Lessor Avolon is giving a boost to the market of surplus Airbus A330-300 passenger aircraft. It has announced an order for thirty Passenger 2 Freighter (P2F) conversions with IAE Aerospace Industries. It makes Avolon the launch customer of IAI’s A330-300P2F program. Avolon launches IAI’s A330-300P2F conversion program.
Avolon has booked conversion slots for the A330s between 2025 and 2028. It says it anticipates a surge in cargo capacity as e-commerce will double over the next twenty years. Cargo revenues are expected to be around $150 billion this year, a combination of high yields and low capacity following the Covid-crisis.
For Avolon, entering the cargo market opens up a new chapter. CEO Domhnal Slattery says that the agreement with IAI “signals Avolon’s intention to be a leading player in that expansion.” It has every interest to extend the future of its A330-200s and -300s, of which it owns 44 and manages ten. Airbus data show that there are 597 -200s ‘in fleet’ out of 662 delivered and 739 -300s out of 780. This excludes the 38 A300-200Fs that have been built. During the pandemic, many A330s have been phased out or entered temporary storage and it is very unlikely that all will be needed for passenger services. The current market value of an A330-300 is around $30 million and the current base value is around $36 million but older aircraft face pressure, IBA consultancy said this summer.
Payload capacity of 61 tons
IAI’s A330-300P2F will have a maximum payload of 61 tons, thanks to 27 main deck pallet positions or one more than the competition, says the Israeli company. It has a range of 3.600 nautical miles. This compares to 60 tons/23 pallets and 4.250 nm mentioned for the -200P2F on the Airbus website and offered since 2012 through ST Aerospace and Elbe Flugzeugwerke in Dresden. In 2017, DHL was the first airline to take delivery of an -300P2F. An A330-200F has a capacity of 65 tons/23 pallets and a 4.000 nm range.
The first A330-300P2F was delivered by ST Aerospace and EFW back in 2017, to DHL. (Airbus)
While the A330-200F has been commercially eclipsed by the Boeing 777F as it lacked the latter’s capacity and range, Avolon believes “the IAI A330-300 P2F will be the wide-body freighter of choice this decade and beyond, replacing retiring aircraft and providing the volume capacity required to meet market needs. In partnering with IAI we have identified the most efficient operator in the freight conversion market, guaranteeing more cargo pallet capacity and crucially, faster turn-around times, in a market where every inch and second count.”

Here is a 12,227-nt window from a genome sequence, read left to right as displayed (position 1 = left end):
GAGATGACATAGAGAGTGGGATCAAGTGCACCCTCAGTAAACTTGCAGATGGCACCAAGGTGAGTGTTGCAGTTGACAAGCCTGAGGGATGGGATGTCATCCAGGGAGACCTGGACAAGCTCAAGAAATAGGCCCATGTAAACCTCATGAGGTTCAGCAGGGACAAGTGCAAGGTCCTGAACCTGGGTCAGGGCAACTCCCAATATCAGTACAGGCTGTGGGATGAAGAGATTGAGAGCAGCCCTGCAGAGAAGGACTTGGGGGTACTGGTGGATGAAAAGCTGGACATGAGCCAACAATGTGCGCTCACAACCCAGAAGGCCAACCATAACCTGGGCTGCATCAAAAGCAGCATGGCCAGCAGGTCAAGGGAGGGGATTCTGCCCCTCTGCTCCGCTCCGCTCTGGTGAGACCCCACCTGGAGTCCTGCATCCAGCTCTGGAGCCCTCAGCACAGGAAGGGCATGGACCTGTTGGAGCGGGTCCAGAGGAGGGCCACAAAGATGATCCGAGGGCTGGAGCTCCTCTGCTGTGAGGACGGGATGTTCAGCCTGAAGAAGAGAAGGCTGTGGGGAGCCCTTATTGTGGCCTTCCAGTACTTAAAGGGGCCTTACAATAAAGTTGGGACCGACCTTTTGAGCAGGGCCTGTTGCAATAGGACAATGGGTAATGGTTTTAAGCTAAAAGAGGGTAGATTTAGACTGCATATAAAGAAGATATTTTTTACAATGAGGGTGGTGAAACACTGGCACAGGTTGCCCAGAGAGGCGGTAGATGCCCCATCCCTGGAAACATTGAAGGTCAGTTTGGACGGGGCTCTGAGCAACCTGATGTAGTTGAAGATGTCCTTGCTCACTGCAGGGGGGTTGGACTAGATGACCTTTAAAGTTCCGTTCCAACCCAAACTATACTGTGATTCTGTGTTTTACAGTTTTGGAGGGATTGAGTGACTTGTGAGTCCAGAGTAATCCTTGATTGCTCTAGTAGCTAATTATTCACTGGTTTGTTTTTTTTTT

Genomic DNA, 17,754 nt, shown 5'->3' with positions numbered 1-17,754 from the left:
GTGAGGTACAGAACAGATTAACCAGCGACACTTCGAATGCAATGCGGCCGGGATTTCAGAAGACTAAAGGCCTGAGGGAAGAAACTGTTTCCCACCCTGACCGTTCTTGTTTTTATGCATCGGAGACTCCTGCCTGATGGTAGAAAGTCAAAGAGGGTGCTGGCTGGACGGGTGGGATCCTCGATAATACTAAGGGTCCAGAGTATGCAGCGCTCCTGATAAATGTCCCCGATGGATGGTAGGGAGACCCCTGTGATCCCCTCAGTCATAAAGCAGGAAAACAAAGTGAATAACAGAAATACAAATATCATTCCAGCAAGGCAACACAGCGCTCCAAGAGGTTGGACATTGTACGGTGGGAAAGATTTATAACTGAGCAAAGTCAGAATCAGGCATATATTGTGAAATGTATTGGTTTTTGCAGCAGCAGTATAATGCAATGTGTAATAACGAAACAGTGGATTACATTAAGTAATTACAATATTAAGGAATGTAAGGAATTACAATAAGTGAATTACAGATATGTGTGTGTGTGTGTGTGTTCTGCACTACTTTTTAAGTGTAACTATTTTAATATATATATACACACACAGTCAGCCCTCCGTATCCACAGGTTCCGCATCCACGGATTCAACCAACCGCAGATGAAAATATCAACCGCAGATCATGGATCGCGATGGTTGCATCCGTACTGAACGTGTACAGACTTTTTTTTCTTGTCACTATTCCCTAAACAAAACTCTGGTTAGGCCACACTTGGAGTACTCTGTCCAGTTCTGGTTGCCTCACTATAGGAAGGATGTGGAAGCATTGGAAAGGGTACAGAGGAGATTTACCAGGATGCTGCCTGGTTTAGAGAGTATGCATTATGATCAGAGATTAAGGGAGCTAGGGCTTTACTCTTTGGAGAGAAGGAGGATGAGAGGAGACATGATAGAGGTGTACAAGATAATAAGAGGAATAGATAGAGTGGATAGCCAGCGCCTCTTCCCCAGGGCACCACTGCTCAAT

IAI Aerospace Industries is thriving on freighter conversions. It launched a P2F program for the Boeing 777-300ERSF in 2019 and started work on the first aircraft sourced from GECAS in August. Delivery is scheduled for early 2022. Conversion work will take some 130 days. In late August, IAI signed a partnership with Etihad Engineering to open an extra conversion in Abu Dhabi. The 777 is additional to IAI’s 767 conversion program, for which all slots at its Ben Gurion Airport and Mexico sites have been booked until 2023. As a result, IAI and Ethiopian Airlines announced a new 767 conversion site in Addis Ababa in August. Ethiopian will convert three 767-300ERs here. Avolon’s launch of the A330-300P2F conversion program builds on this success.
Active as a journalist since 1987, with a background in newspapers, magazines, and a regional news station, Richard has been covering commercial aviation on a freelance basis since late 2016.
Richard is contributing to AirInsight since December 2018. He also writes for Airliner World, Aviation News, Piloot & Vliegtuig, and Luchtvaartnieuws Magazine. Twitter: @rschuur_aero.